Basic V.s Applied Research: Do you want to build a better understanding of a subject or find a practical solution to an issue?

If you want to research a specific topic to build a better understanding of its subject, then you’re about to do basic research. This will enable you to build knowledge and uncover theories and predictions created by those who’ve come before you. However, if you’re looking for a solution to a current problem, then applied research will help you develop new techniques, procedures, and processes to create a solution.

Exploratory Vs. Explanatory Research: Do you want to explore an issue or explain something that’s been well-studied and researched? 

Another question you’ll need to ask is how you’ll approach your research. Do you want to approach it from an exploratory point; uncovering information about an under-researched issue? Or do you want to explain the dimensions of an issue that’s already been well-researched and studied?

Inductive Vs. Deductive Research: Do you want to create a theory or test an existing one? 

You might have been doing research already, through which you’ve reached some conclusions. Based on your findings, you may want to create a new theory or use the information you have to test a current and proposed one. 

Type Of Data Required

Before collecting data, you should also identify the kind of data you need to gather. Here are different kinds of data that can be acquired:

Primary Vs. Secondary Research: Do you want to gather new data or analyze an existing one? 

Primary research is when you do the research and come up with the answers yourself: your research is the primary source of information. If your research depends on gathering information from other credible sources, such as government surveys or public journals, then it’s referred to as secondary research.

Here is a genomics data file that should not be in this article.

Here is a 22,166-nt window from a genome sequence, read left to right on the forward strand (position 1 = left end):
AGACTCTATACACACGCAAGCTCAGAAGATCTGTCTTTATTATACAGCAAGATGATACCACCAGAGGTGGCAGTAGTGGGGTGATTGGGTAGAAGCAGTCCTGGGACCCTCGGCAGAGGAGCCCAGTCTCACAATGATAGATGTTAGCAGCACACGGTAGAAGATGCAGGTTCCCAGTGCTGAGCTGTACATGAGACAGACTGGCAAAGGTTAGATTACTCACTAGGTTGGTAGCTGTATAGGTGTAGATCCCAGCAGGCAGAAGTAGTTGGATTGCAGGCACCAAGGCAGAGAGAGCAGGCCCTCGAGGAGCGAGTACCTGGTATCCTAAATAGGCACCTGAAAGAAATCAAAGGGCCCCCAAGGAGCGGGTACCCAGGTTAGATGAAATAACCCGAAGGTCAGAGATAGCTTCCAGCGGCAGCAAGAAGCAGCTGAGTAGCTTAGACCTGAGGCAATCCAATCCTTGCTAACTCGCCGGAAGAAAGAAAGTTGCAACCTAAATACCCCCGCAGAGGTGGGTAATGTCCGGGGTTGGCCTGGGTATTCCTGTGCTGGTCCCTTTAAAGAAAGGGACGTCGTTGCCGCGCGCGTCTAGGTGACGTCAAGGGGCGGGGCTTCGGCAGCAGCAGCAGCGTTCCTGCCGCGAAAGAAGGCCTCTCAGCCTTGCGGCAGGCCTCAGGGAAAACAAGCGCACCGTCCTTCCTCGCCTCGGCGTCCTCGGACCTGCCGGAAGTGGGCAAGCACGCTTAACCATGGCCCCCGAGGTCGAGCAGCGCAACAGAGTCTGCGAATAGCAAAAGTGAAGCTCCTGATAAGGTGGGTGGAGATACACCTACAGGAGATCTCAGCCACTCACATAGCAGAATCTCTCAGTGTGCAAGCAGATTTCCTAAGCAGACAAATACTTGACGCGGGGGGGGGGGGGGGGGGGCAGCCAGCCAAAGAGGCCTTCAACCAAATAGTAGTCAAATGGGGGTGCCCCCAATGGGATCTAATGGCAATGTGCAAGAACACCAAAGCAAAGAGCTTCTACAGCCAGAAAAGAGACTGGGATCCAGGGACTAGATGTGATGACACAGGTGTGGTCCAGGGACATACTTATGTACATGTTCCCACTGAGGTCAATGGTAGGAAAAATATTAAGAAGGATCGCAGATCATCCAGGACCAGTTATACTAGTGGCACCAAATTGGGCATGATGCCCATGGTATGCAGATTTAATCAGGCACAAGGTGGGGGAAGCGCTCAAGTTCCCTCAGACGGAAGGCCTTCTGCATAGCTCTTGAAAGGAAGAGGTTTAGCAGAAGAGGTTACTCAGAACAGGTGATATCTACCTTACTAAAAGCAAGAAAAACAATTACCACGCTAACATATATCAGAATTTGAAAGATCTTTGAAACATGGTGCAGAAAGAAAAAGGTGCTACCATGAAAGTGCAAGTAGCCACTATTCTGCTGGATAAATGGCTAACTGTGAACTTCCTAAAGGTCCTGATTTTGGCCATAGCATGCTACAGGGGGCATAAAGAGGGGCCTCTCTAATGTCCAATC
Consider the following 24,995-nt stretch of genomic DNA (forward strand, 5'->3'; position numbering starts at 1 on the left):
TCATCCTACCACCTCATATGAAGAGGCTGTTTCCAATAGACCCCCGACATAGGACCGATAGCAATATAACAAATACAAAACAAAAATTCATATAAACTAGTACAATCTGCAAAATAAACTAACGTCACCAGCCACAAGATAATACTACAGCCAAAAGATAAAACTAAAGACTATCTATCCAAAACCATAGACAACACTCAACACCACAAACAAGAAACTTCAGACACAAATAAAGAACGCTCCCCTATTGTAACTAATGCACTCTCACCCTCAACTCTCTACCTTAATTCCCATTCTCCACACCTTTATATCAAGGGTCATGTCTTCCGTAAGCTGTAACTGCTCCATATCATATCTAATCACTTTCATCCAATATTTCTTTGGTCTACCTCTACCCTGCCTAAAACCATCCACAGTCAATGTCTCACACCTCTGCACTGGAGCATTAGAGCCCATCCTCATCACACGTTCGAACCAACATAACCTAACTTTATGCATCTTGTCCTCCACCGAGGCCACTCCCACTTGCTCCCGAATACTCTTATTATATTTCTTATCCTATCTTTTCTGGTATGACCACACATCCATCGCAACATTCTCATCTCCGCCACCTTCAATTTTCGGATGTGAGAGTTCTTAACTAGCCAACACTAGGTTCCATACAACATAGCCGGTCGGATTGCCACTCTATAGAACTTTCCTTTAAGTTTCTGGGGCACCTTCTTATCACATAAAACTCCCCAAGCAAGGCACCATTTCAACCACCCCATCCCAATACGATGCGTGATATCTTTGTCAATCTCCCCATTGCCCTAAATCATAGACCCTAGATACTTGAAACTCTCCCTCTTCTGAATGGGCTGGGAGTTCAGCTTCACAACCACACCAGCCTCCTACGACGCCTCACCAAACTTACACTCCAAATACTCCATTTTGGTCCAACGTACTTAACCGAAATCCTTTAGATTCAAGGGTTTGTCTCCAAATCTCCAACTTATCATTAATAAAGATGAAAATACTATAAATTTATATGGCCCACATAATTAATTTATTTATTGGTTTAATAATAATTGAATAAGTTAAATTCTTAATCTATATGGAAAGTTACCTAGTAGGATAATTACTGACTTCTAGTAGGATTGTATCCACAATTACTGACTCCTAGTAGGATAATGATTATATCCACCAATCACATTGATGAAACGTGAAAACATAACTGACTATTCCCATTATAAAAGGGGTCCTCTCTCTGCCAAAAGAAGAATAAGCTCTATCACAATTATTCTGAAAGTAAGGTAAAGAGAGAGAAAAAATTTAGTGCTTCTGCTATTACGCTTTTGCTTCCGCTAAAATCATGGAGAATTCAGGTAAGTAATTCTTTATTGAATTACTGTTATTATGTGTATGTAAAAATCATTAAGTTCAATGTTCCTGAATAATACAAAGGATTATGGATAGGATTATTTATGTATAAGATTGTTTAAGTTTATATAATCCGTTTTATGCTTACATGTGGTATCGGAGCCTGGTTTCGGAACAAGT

Qualitative Vs. Quantitative Research: Do you want to focus on measuring something or interpreting its meaning? 

Qualitative research focuses on interpreting meanings through analyzing words and facts, while quantitative research measures numbers and statistics to come up with variable conclusions. Depending on your goals, you may want to choose a mixed approach to use both methods. 

Descriptive Vs. Experimental Research: Do you want to identify the current state of things or determine the relationship between variables? 

If you’re looking to identify a current issue and describe its parameters, then you’ll be using a descriptive approach in your research that depends more on storytelling. If you have a current situation that you want to experiment with and come up with the relationship between variable factors and how they affect the current state of things, then your approach will be experimental. 

Data Collection Methods

Any kind of research revolves around one main point: the data you’ll gather. This data and the degree of its credibility is the main factor that shapes the credibility of your whole research. While the previous points were aimed at narrowing your focus in your research, this point identifies the research methodologies you can use. Here are some of these methods:

Probability Vs. Non-Probability Sampling: Do you want to come up with a general or a specific hypothesis?